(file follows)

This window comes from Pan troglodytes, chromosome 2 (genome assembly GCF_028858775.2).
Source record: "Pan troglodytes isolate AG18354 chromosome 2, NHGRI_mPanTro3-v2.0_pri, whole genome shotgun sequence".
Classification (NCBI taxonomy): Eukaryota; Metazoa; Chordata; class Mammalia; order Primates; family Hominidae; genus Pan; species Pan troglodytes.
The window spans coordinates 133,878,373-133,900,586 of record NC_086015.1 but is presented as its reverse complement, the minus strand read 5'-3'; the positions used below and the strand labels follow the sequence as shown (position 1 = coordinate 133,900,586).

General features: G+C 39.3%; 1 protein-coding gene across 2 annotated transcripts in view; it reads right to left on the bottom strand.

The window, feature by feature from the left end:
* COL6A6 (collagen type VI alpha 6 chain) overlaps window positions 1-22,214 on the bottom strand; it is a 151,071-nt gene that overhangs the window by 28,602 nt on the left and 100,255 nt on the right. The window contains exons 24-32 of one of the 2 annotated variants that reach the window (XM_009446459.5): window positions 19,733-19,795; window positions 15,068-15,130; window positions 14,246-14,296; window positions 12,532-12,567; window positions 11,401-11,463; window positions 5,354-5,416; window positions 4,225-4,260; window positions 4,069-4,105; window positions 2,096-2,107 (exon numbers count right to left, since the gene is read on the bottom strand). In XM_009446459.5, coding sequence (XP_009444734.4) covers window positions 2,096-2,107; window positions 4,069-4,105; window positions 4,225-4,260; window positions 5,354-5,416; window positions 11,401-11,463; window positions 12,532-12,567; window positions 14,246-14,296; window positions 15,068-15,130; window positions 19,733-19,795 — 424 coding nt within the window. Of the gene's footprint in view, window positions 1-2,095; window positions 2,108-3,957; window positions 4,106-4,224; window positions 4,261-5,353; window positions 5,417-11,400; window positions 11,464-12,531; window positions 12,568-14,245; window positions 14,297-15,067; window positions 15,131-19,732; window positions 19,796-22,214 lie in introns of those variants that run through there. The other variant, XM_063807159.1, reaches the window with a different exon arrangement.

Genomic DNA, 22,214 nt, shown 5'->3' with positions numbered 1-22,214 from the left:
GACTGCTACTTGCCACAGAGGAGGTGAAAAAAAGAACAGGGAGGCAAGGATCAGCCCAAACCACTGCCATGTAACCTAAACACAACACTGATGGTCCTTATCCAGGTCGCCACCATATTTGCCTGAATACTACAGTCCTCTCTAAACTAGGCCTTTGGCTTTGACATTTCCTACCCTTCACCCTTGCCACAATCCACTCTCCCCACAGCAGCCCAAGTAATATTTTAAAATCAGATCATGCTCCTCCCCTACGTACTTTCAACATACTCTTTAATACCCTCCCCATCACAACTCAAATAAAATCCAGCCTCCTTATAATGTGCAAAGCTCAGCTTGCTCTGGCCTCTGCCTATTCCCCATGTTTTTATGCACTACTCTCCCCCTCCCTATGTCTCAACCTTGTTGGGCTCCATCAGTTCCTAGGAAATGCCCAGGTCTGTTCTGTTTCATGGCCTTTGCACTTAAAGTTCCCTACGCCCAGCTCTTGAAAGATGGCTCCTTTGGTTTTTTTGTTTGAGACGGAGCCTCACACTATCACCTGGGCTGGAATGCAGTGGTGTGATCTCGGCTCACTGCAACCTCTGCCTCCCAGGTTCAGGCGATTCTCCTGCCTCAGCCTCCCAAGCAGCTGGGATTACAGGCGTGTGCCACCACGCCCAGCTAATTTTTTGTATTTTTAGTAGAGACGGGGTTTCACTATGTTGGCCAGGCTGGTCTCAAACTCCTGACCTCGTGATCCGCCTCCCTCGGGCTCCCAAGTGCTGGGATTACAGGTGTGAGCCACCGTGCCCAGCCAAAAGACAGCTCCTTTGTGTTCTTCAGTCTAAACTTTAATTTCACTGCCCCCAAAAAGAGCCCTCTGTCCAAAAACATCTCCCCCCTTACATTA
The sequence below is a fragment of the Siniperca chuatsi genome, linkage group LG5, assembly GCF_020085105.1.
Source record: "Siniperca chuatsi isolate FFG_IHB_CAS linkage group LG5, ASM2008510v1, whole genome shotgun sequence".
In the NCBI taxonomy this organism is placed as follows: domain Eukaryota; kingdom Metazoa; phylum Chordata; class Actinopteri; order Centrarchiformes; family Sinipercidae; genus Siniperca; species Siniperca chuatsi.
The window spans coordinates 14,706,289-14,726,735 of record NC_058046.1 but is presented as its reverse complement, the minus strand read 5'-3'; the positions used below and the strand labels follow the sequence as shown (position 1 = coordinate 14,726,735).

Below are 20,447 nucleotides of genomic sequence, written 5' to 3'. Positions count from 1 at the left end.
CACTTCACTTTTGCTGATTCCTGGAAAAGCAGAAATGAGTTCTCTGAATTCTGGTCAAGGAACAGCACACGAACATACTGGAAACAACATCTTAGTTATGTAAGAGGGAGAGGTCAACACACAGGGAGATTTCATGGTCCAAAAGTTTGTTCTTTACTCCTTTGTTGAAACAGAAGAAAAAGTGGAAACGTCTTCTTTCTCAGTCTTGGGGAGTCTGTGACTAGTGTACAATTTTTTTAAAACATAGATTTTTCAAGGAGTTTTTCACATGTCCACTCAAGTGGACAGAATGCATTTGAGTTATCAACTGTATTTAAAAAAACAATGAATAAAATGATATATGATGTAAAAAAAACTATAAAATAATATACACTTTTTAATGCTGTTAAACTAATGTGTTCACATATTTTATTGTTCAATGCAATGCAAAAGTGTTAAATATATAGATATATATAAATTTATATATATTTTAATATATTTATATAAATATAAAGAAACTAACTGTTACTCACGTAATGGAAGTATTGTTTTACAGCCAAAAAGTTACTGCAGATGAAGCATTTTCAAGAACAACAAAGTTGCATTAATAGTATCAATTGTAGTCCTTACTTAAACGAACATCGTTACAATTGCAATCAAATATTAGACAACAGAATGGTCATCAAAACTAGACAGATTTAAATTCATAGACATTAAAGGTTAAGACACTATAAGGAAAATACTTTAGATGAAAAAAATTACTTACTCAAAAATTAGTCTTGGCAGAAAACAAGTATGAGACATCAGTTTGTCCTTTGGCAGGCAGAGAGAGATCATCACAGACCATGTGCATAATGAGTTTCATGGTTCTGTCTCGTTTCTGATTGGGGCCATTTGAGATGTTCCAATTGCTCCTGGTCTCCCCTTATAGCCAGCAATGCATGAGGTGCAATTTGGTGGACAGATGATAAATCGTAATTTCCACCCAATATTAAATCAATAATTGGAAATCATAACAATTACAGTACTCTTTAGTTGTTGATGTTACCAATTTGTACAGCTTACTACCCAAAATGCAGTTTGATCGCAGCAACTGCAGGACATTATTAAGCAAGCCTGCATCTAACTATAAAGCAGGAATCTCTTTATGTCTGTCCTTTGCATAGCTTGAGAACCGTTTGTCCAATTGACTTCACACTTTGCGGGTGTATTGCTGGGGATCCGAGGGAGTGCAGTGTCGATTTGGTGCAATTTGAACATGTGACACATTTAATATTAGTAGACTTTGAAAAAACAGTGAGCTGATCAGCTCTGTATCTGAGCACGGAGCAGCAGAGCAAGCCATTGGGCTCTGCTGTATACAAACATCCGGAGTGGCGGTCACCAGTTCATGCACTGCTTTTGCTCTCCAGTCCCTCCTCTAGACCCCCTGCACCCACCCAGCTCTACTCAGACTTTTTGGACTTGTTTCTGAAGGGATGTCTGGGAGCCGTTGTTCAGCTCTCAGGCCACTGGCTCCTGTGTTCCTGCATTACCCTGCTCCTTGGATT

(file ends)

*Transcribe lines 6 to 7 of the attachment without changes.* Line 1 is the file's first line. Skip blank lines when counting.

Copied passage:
The window, feature by feature from the left end:
* COL6A6 (collagen type VI alpha 6 chain) overlaps window positions 1-22,214 on the bottom strand; it is a 151,071-nt gene that overhangs the window by 28,602 nt on the left and 100,255 nt on the right. The window contains exons 24-32 of one of the 2 annotated variants that reach the window (XM_009446459.5): window positions 19,733-19,795; window positions 15,068-15,130; window positions 14,246-14,296; window positions 12,532-12,567; window positions 11,401-11,463; window positions 5,354-5,416; window positions 4,225-4,260; window positions 4,069-4,105; window positions 2,096-2,107 (exon numbers count right to left, since the gene is read on the bottom strand). In XM_009446459.5, coding sequence (XP_009444734.4) covers window positions 2,096-2,107; window positions 4,069-4,105; window positions 4,225-4,260; window positions 5,354-5,416; window positions 11,401-11,463; window positions 12,532-12,567; window positions 14,246-14,296; window positions 15,068-15,130; window positions 19,733-19,795 — 424 coding nt within the window. Of the gene's footprint in view, window positions 1-2,095; window positions 2,108-3,957; window positions 4,106-4,224; window positions 4,261-5,353; window positions 5,417-11,400; window positions 11,464-12,531; window positions 12,568-14,245; window positions 14,297-15,067; window positions 15,131-19,732; window positions 19,796-22,214 lie in introns of those variants that run through there. The other variant, XM_063807159.1, reaches the window with a different exon arrangement.